It is not the role of The Swedish Internet Foundation, but the judiciary, to determine whether a certain content is legal or illegal.

Turning off or deleting a domain name is a complex issue. This can cause problems for other content that is not illegal under the same domain name which then becomes more difficult to access, such as other web pages and emails linked to the domain. Another aspect is that it can have a limited effect, as the problematic content remains accessible and can easily be given a different domain name, or accessed directly through the IP address.

Who is who on the internet?

There are several different players on the internet who all have their respective tasks to take care of so that you can reach the website you are browsing. This chain of those involved is good to know, so you know who is responsible and able to solve the various problems that can arise on the internet.

A person who writes and publishes content online is called the author. It is the author who has the direct responsibility for what they publish - this means, among other things, to make sure that the content does not violate any laws such as agitation against an ethnic group, fraud or slander. The author is also responsible for ensuring that the content does not violate, for example, copyright.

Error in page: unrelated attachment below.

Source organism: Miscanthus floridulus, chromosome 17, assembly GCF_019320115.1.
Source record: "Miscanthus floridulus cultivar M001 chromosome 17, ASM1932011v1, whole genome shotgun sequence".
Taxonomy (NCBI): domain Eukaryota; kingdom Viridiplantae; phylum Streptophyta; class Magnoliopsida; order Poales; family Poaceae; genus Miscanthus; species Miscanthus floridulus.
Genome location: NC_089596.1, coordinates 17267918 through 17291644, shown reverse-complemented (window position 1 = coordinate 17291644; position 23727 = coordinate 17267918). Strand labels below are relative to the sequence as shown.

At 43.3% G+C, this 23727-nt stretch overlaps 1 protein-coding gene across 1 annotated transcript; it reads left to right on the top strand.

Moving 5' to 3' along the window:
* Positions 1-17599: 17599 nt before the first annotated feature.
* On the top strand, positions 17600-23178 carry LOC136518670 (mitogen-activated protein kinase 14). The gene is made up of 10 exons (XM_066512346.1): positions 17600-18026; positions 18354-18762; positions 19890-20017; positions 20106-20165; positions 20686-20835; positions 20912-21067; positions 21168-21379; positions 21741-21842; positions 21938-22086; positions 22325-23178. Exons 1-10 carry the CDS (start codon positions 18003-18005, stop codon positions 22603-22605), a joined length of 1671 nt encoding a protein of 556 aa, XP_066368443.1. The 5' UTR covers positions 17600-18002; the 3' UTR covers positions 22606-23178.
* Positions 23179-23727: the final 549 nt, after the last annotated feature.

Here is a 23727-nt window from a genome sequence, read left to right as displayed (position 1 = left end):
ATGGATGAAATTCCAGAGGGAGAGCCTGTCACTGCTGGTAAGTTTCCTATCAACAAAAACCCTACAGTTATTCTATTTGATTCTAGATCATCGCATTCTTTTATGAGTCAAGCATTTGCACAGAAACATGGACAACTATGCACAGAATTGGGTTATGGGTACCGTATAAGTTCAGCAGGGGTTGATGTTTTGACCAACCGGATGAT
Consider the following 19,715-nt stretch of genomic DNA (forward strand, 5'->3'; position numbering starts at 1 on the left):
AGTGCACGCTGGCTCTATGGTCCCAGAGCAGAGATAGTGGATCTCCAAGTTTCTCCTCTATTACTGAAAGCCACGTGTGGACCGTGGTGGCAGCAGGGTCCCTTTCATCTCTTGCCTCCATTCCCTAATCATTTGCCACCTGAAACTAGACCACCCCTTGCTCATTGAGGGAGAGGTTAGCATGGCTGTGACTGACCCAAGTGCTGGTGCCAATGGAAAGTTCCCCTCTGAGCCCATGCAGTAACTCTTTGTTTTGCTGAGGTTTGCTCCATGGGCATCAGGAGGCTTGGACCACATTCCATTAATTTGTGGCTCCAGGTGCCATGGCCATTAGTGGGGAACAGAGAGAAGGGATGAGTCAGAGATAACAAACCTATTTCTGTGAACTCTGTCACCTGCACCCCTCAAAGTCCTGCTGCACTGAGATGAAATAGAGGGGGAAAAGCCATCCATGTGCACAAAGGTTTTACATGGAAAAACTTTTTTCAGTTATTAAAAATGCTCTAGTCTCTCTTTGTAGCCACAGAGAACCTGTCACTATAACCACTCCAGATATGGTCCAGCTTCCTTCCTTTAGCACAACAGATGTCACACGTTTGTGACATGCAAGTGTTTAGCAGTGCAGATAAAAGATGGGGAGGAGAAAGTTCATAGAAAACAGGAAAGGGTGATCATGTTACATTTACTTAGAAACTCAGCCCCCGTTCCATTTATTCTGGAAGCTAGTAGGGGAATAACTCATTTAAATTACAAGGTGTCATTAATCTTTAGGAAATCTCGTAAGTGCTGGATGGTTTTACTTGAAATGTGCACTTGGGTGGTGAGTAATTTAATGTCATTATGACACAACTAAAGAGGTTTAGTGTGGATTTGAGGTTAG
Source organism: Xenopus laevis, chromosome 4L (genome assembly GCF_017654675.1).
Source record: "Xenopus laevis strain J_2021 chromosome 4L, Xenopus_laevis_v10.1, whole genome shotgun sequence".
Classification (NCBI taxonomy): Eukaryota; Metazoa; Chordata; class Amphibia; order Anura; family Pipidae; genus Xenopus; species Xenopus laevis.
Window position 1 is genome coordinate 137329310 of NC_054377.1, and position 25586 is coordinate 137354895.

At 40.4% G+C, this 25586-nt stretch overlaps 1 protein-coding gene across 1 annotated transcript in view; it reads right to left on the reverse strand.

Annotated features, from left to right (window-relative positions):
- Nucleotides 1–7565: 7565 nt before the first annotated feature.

On some websites, such as a newspaper, there may be a responsible publisher who then has the responsibility instead of the different authors.

The one who registered and owns a domain is called the domain name holder, such as expressen.se or boingboing.com. In many cases this may be the same person as the author, but not always. For domain names under the .se top-level domain, as we have described above, the holder must register with correct information.

The owner of the computer servers and so-called web hosting where websites and content are stored is called the hosting service provider (or hosting provider). As a rule, hosting providers are not responsible for what others post on their servers, provided that they did not know the illegal content and that they removed the content "without delay" as soon as they became aware that it exists.

A content provider is a variant of a hosting service provider, which offers a platform for others to publish content on, for example, Facebook, Twitter and Youtube. These can be convicted of contributing to a crime if an author's content is illegal, for example, under copyright or the criminal code. However, the content providers' responsibility for what is published on their websites depends on how they act - they must remove illegal content as soon as they find out about it.